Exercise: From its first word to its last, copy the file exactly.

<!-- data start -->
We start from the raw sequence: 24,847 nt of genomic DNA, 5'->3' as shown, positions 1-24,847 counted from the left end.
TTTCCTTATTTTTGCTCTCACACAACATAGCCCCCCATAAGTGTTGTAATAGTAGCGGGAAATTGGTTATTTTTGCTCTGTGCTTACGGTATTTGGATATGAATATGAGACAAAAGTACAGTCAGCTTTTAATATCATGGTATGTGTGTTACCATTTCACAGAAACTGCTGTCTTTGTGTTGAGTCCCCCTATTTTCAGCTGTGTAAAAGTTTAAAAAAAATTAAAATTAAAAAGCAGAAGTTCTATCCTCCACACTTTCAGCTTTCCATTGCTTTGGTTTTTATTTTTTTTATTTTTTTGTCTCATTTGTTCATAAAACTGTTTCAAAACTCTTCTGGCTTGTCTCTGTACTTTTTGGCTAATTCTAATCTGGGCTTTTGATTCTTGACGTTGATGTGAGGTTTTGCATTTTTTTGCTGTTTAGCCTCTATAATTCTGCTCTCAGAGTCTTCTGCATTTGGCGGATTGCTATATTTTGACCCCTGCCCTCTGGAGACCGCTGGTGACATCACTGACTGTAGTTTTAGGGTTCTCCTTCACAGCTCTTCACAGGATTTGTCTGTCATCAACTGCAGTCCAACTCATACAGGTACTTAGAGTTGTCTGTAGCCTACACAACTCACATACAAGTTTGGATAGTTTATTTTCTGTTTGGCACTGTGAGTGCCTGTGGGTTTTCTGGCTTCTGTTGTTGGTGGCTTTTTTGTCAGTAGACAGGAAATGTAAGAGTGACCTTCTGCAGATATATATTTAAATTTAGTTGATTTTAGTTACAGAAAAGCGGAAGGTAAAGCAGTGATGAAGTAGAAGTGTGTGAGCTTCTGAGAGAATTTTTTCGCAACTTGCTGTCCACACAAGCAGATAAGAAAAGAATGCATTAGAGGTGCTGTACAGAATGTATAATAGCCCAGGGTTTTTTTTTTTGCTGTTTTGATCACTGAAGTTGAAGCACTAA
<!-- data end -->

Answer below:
We start from the raw sequence: 24,847 nt of genomic DNA, 5'->3' as shown, positions 1-24,847 counted from the left end.
TTTCCTTATTTTTGCTCTCACACAACATAGCCCCCCATAAGTGTTGTAATAGTAGCGGGAAATTGGTTATTTTTGCTCTGTGCTTACGGTATTTGGATATGAATATGAGACAAAAGTACAGTCAGCTTTTAATATCATGGTATGTGTGTTACCATTTCACAGAAACTGCTGTCTTTGTGTTGAGTCCCCCTATTTTCAGCTGTGTAAAAGTTTAAAAAAAATTAAAATTAAAAAGCAGAAGTTCTATCCTCCACACTTTCAGCTTTCCATTGCTTTGGTTTTTATTTTTTTTATTTTTTTGTCTCATTTGTTCATAAAACTGTTTCAAAACTCTTCTGGCTTGTCTCTGTACTTTTTGGCTAATTCTAATCTGGGCTTTTGATTCTTGACGTTGATGTGAGGTTTTGCATTTTTTTGCTGTTTAGCCTCTATAATTCTGCTCTCAGAGTCTTCTGCATTTGGCGGATTGCTATATTTTGACCCCTGCCCTCTGGAGACCGCTGGTGACATCACTGACTGTAGTTTTAGGGTTCTCCTTCACAGCTCTTCACAGGATTTGTCTGTCATCAACTGCAGTCCAACTCATACAGGTACTTAGAGTTGTCTGTAGCCTACACAACTCACATACAAGTTTGGATAGTTTATTTTCTGTTTGGCACTGTGAGTGCCTGTGGGTTTTCTGGCTTCTGTTGTTGGTGGCTTTTTTGTCAGTAGACAGGAAATGTAAGAGTGACCTTCTGCAGATATATATTTAAATTTAGTTGATTTTAGTTACAGAAAAGCGGAAGGTAAAGCAGTGATGAAGTAGAAGTGTGTGAGCTTCTGAGAGAATTTTTTCGCAACTTGCTGTCCACACAAGCAGATAAGAAAAGAATGCATTAGAGGTGCTGTACAGAATGTATAATAGCCCAGGGTTTTTTTTTTTGCTGTTTTGATCACTGAAGTTGAAGCACTAA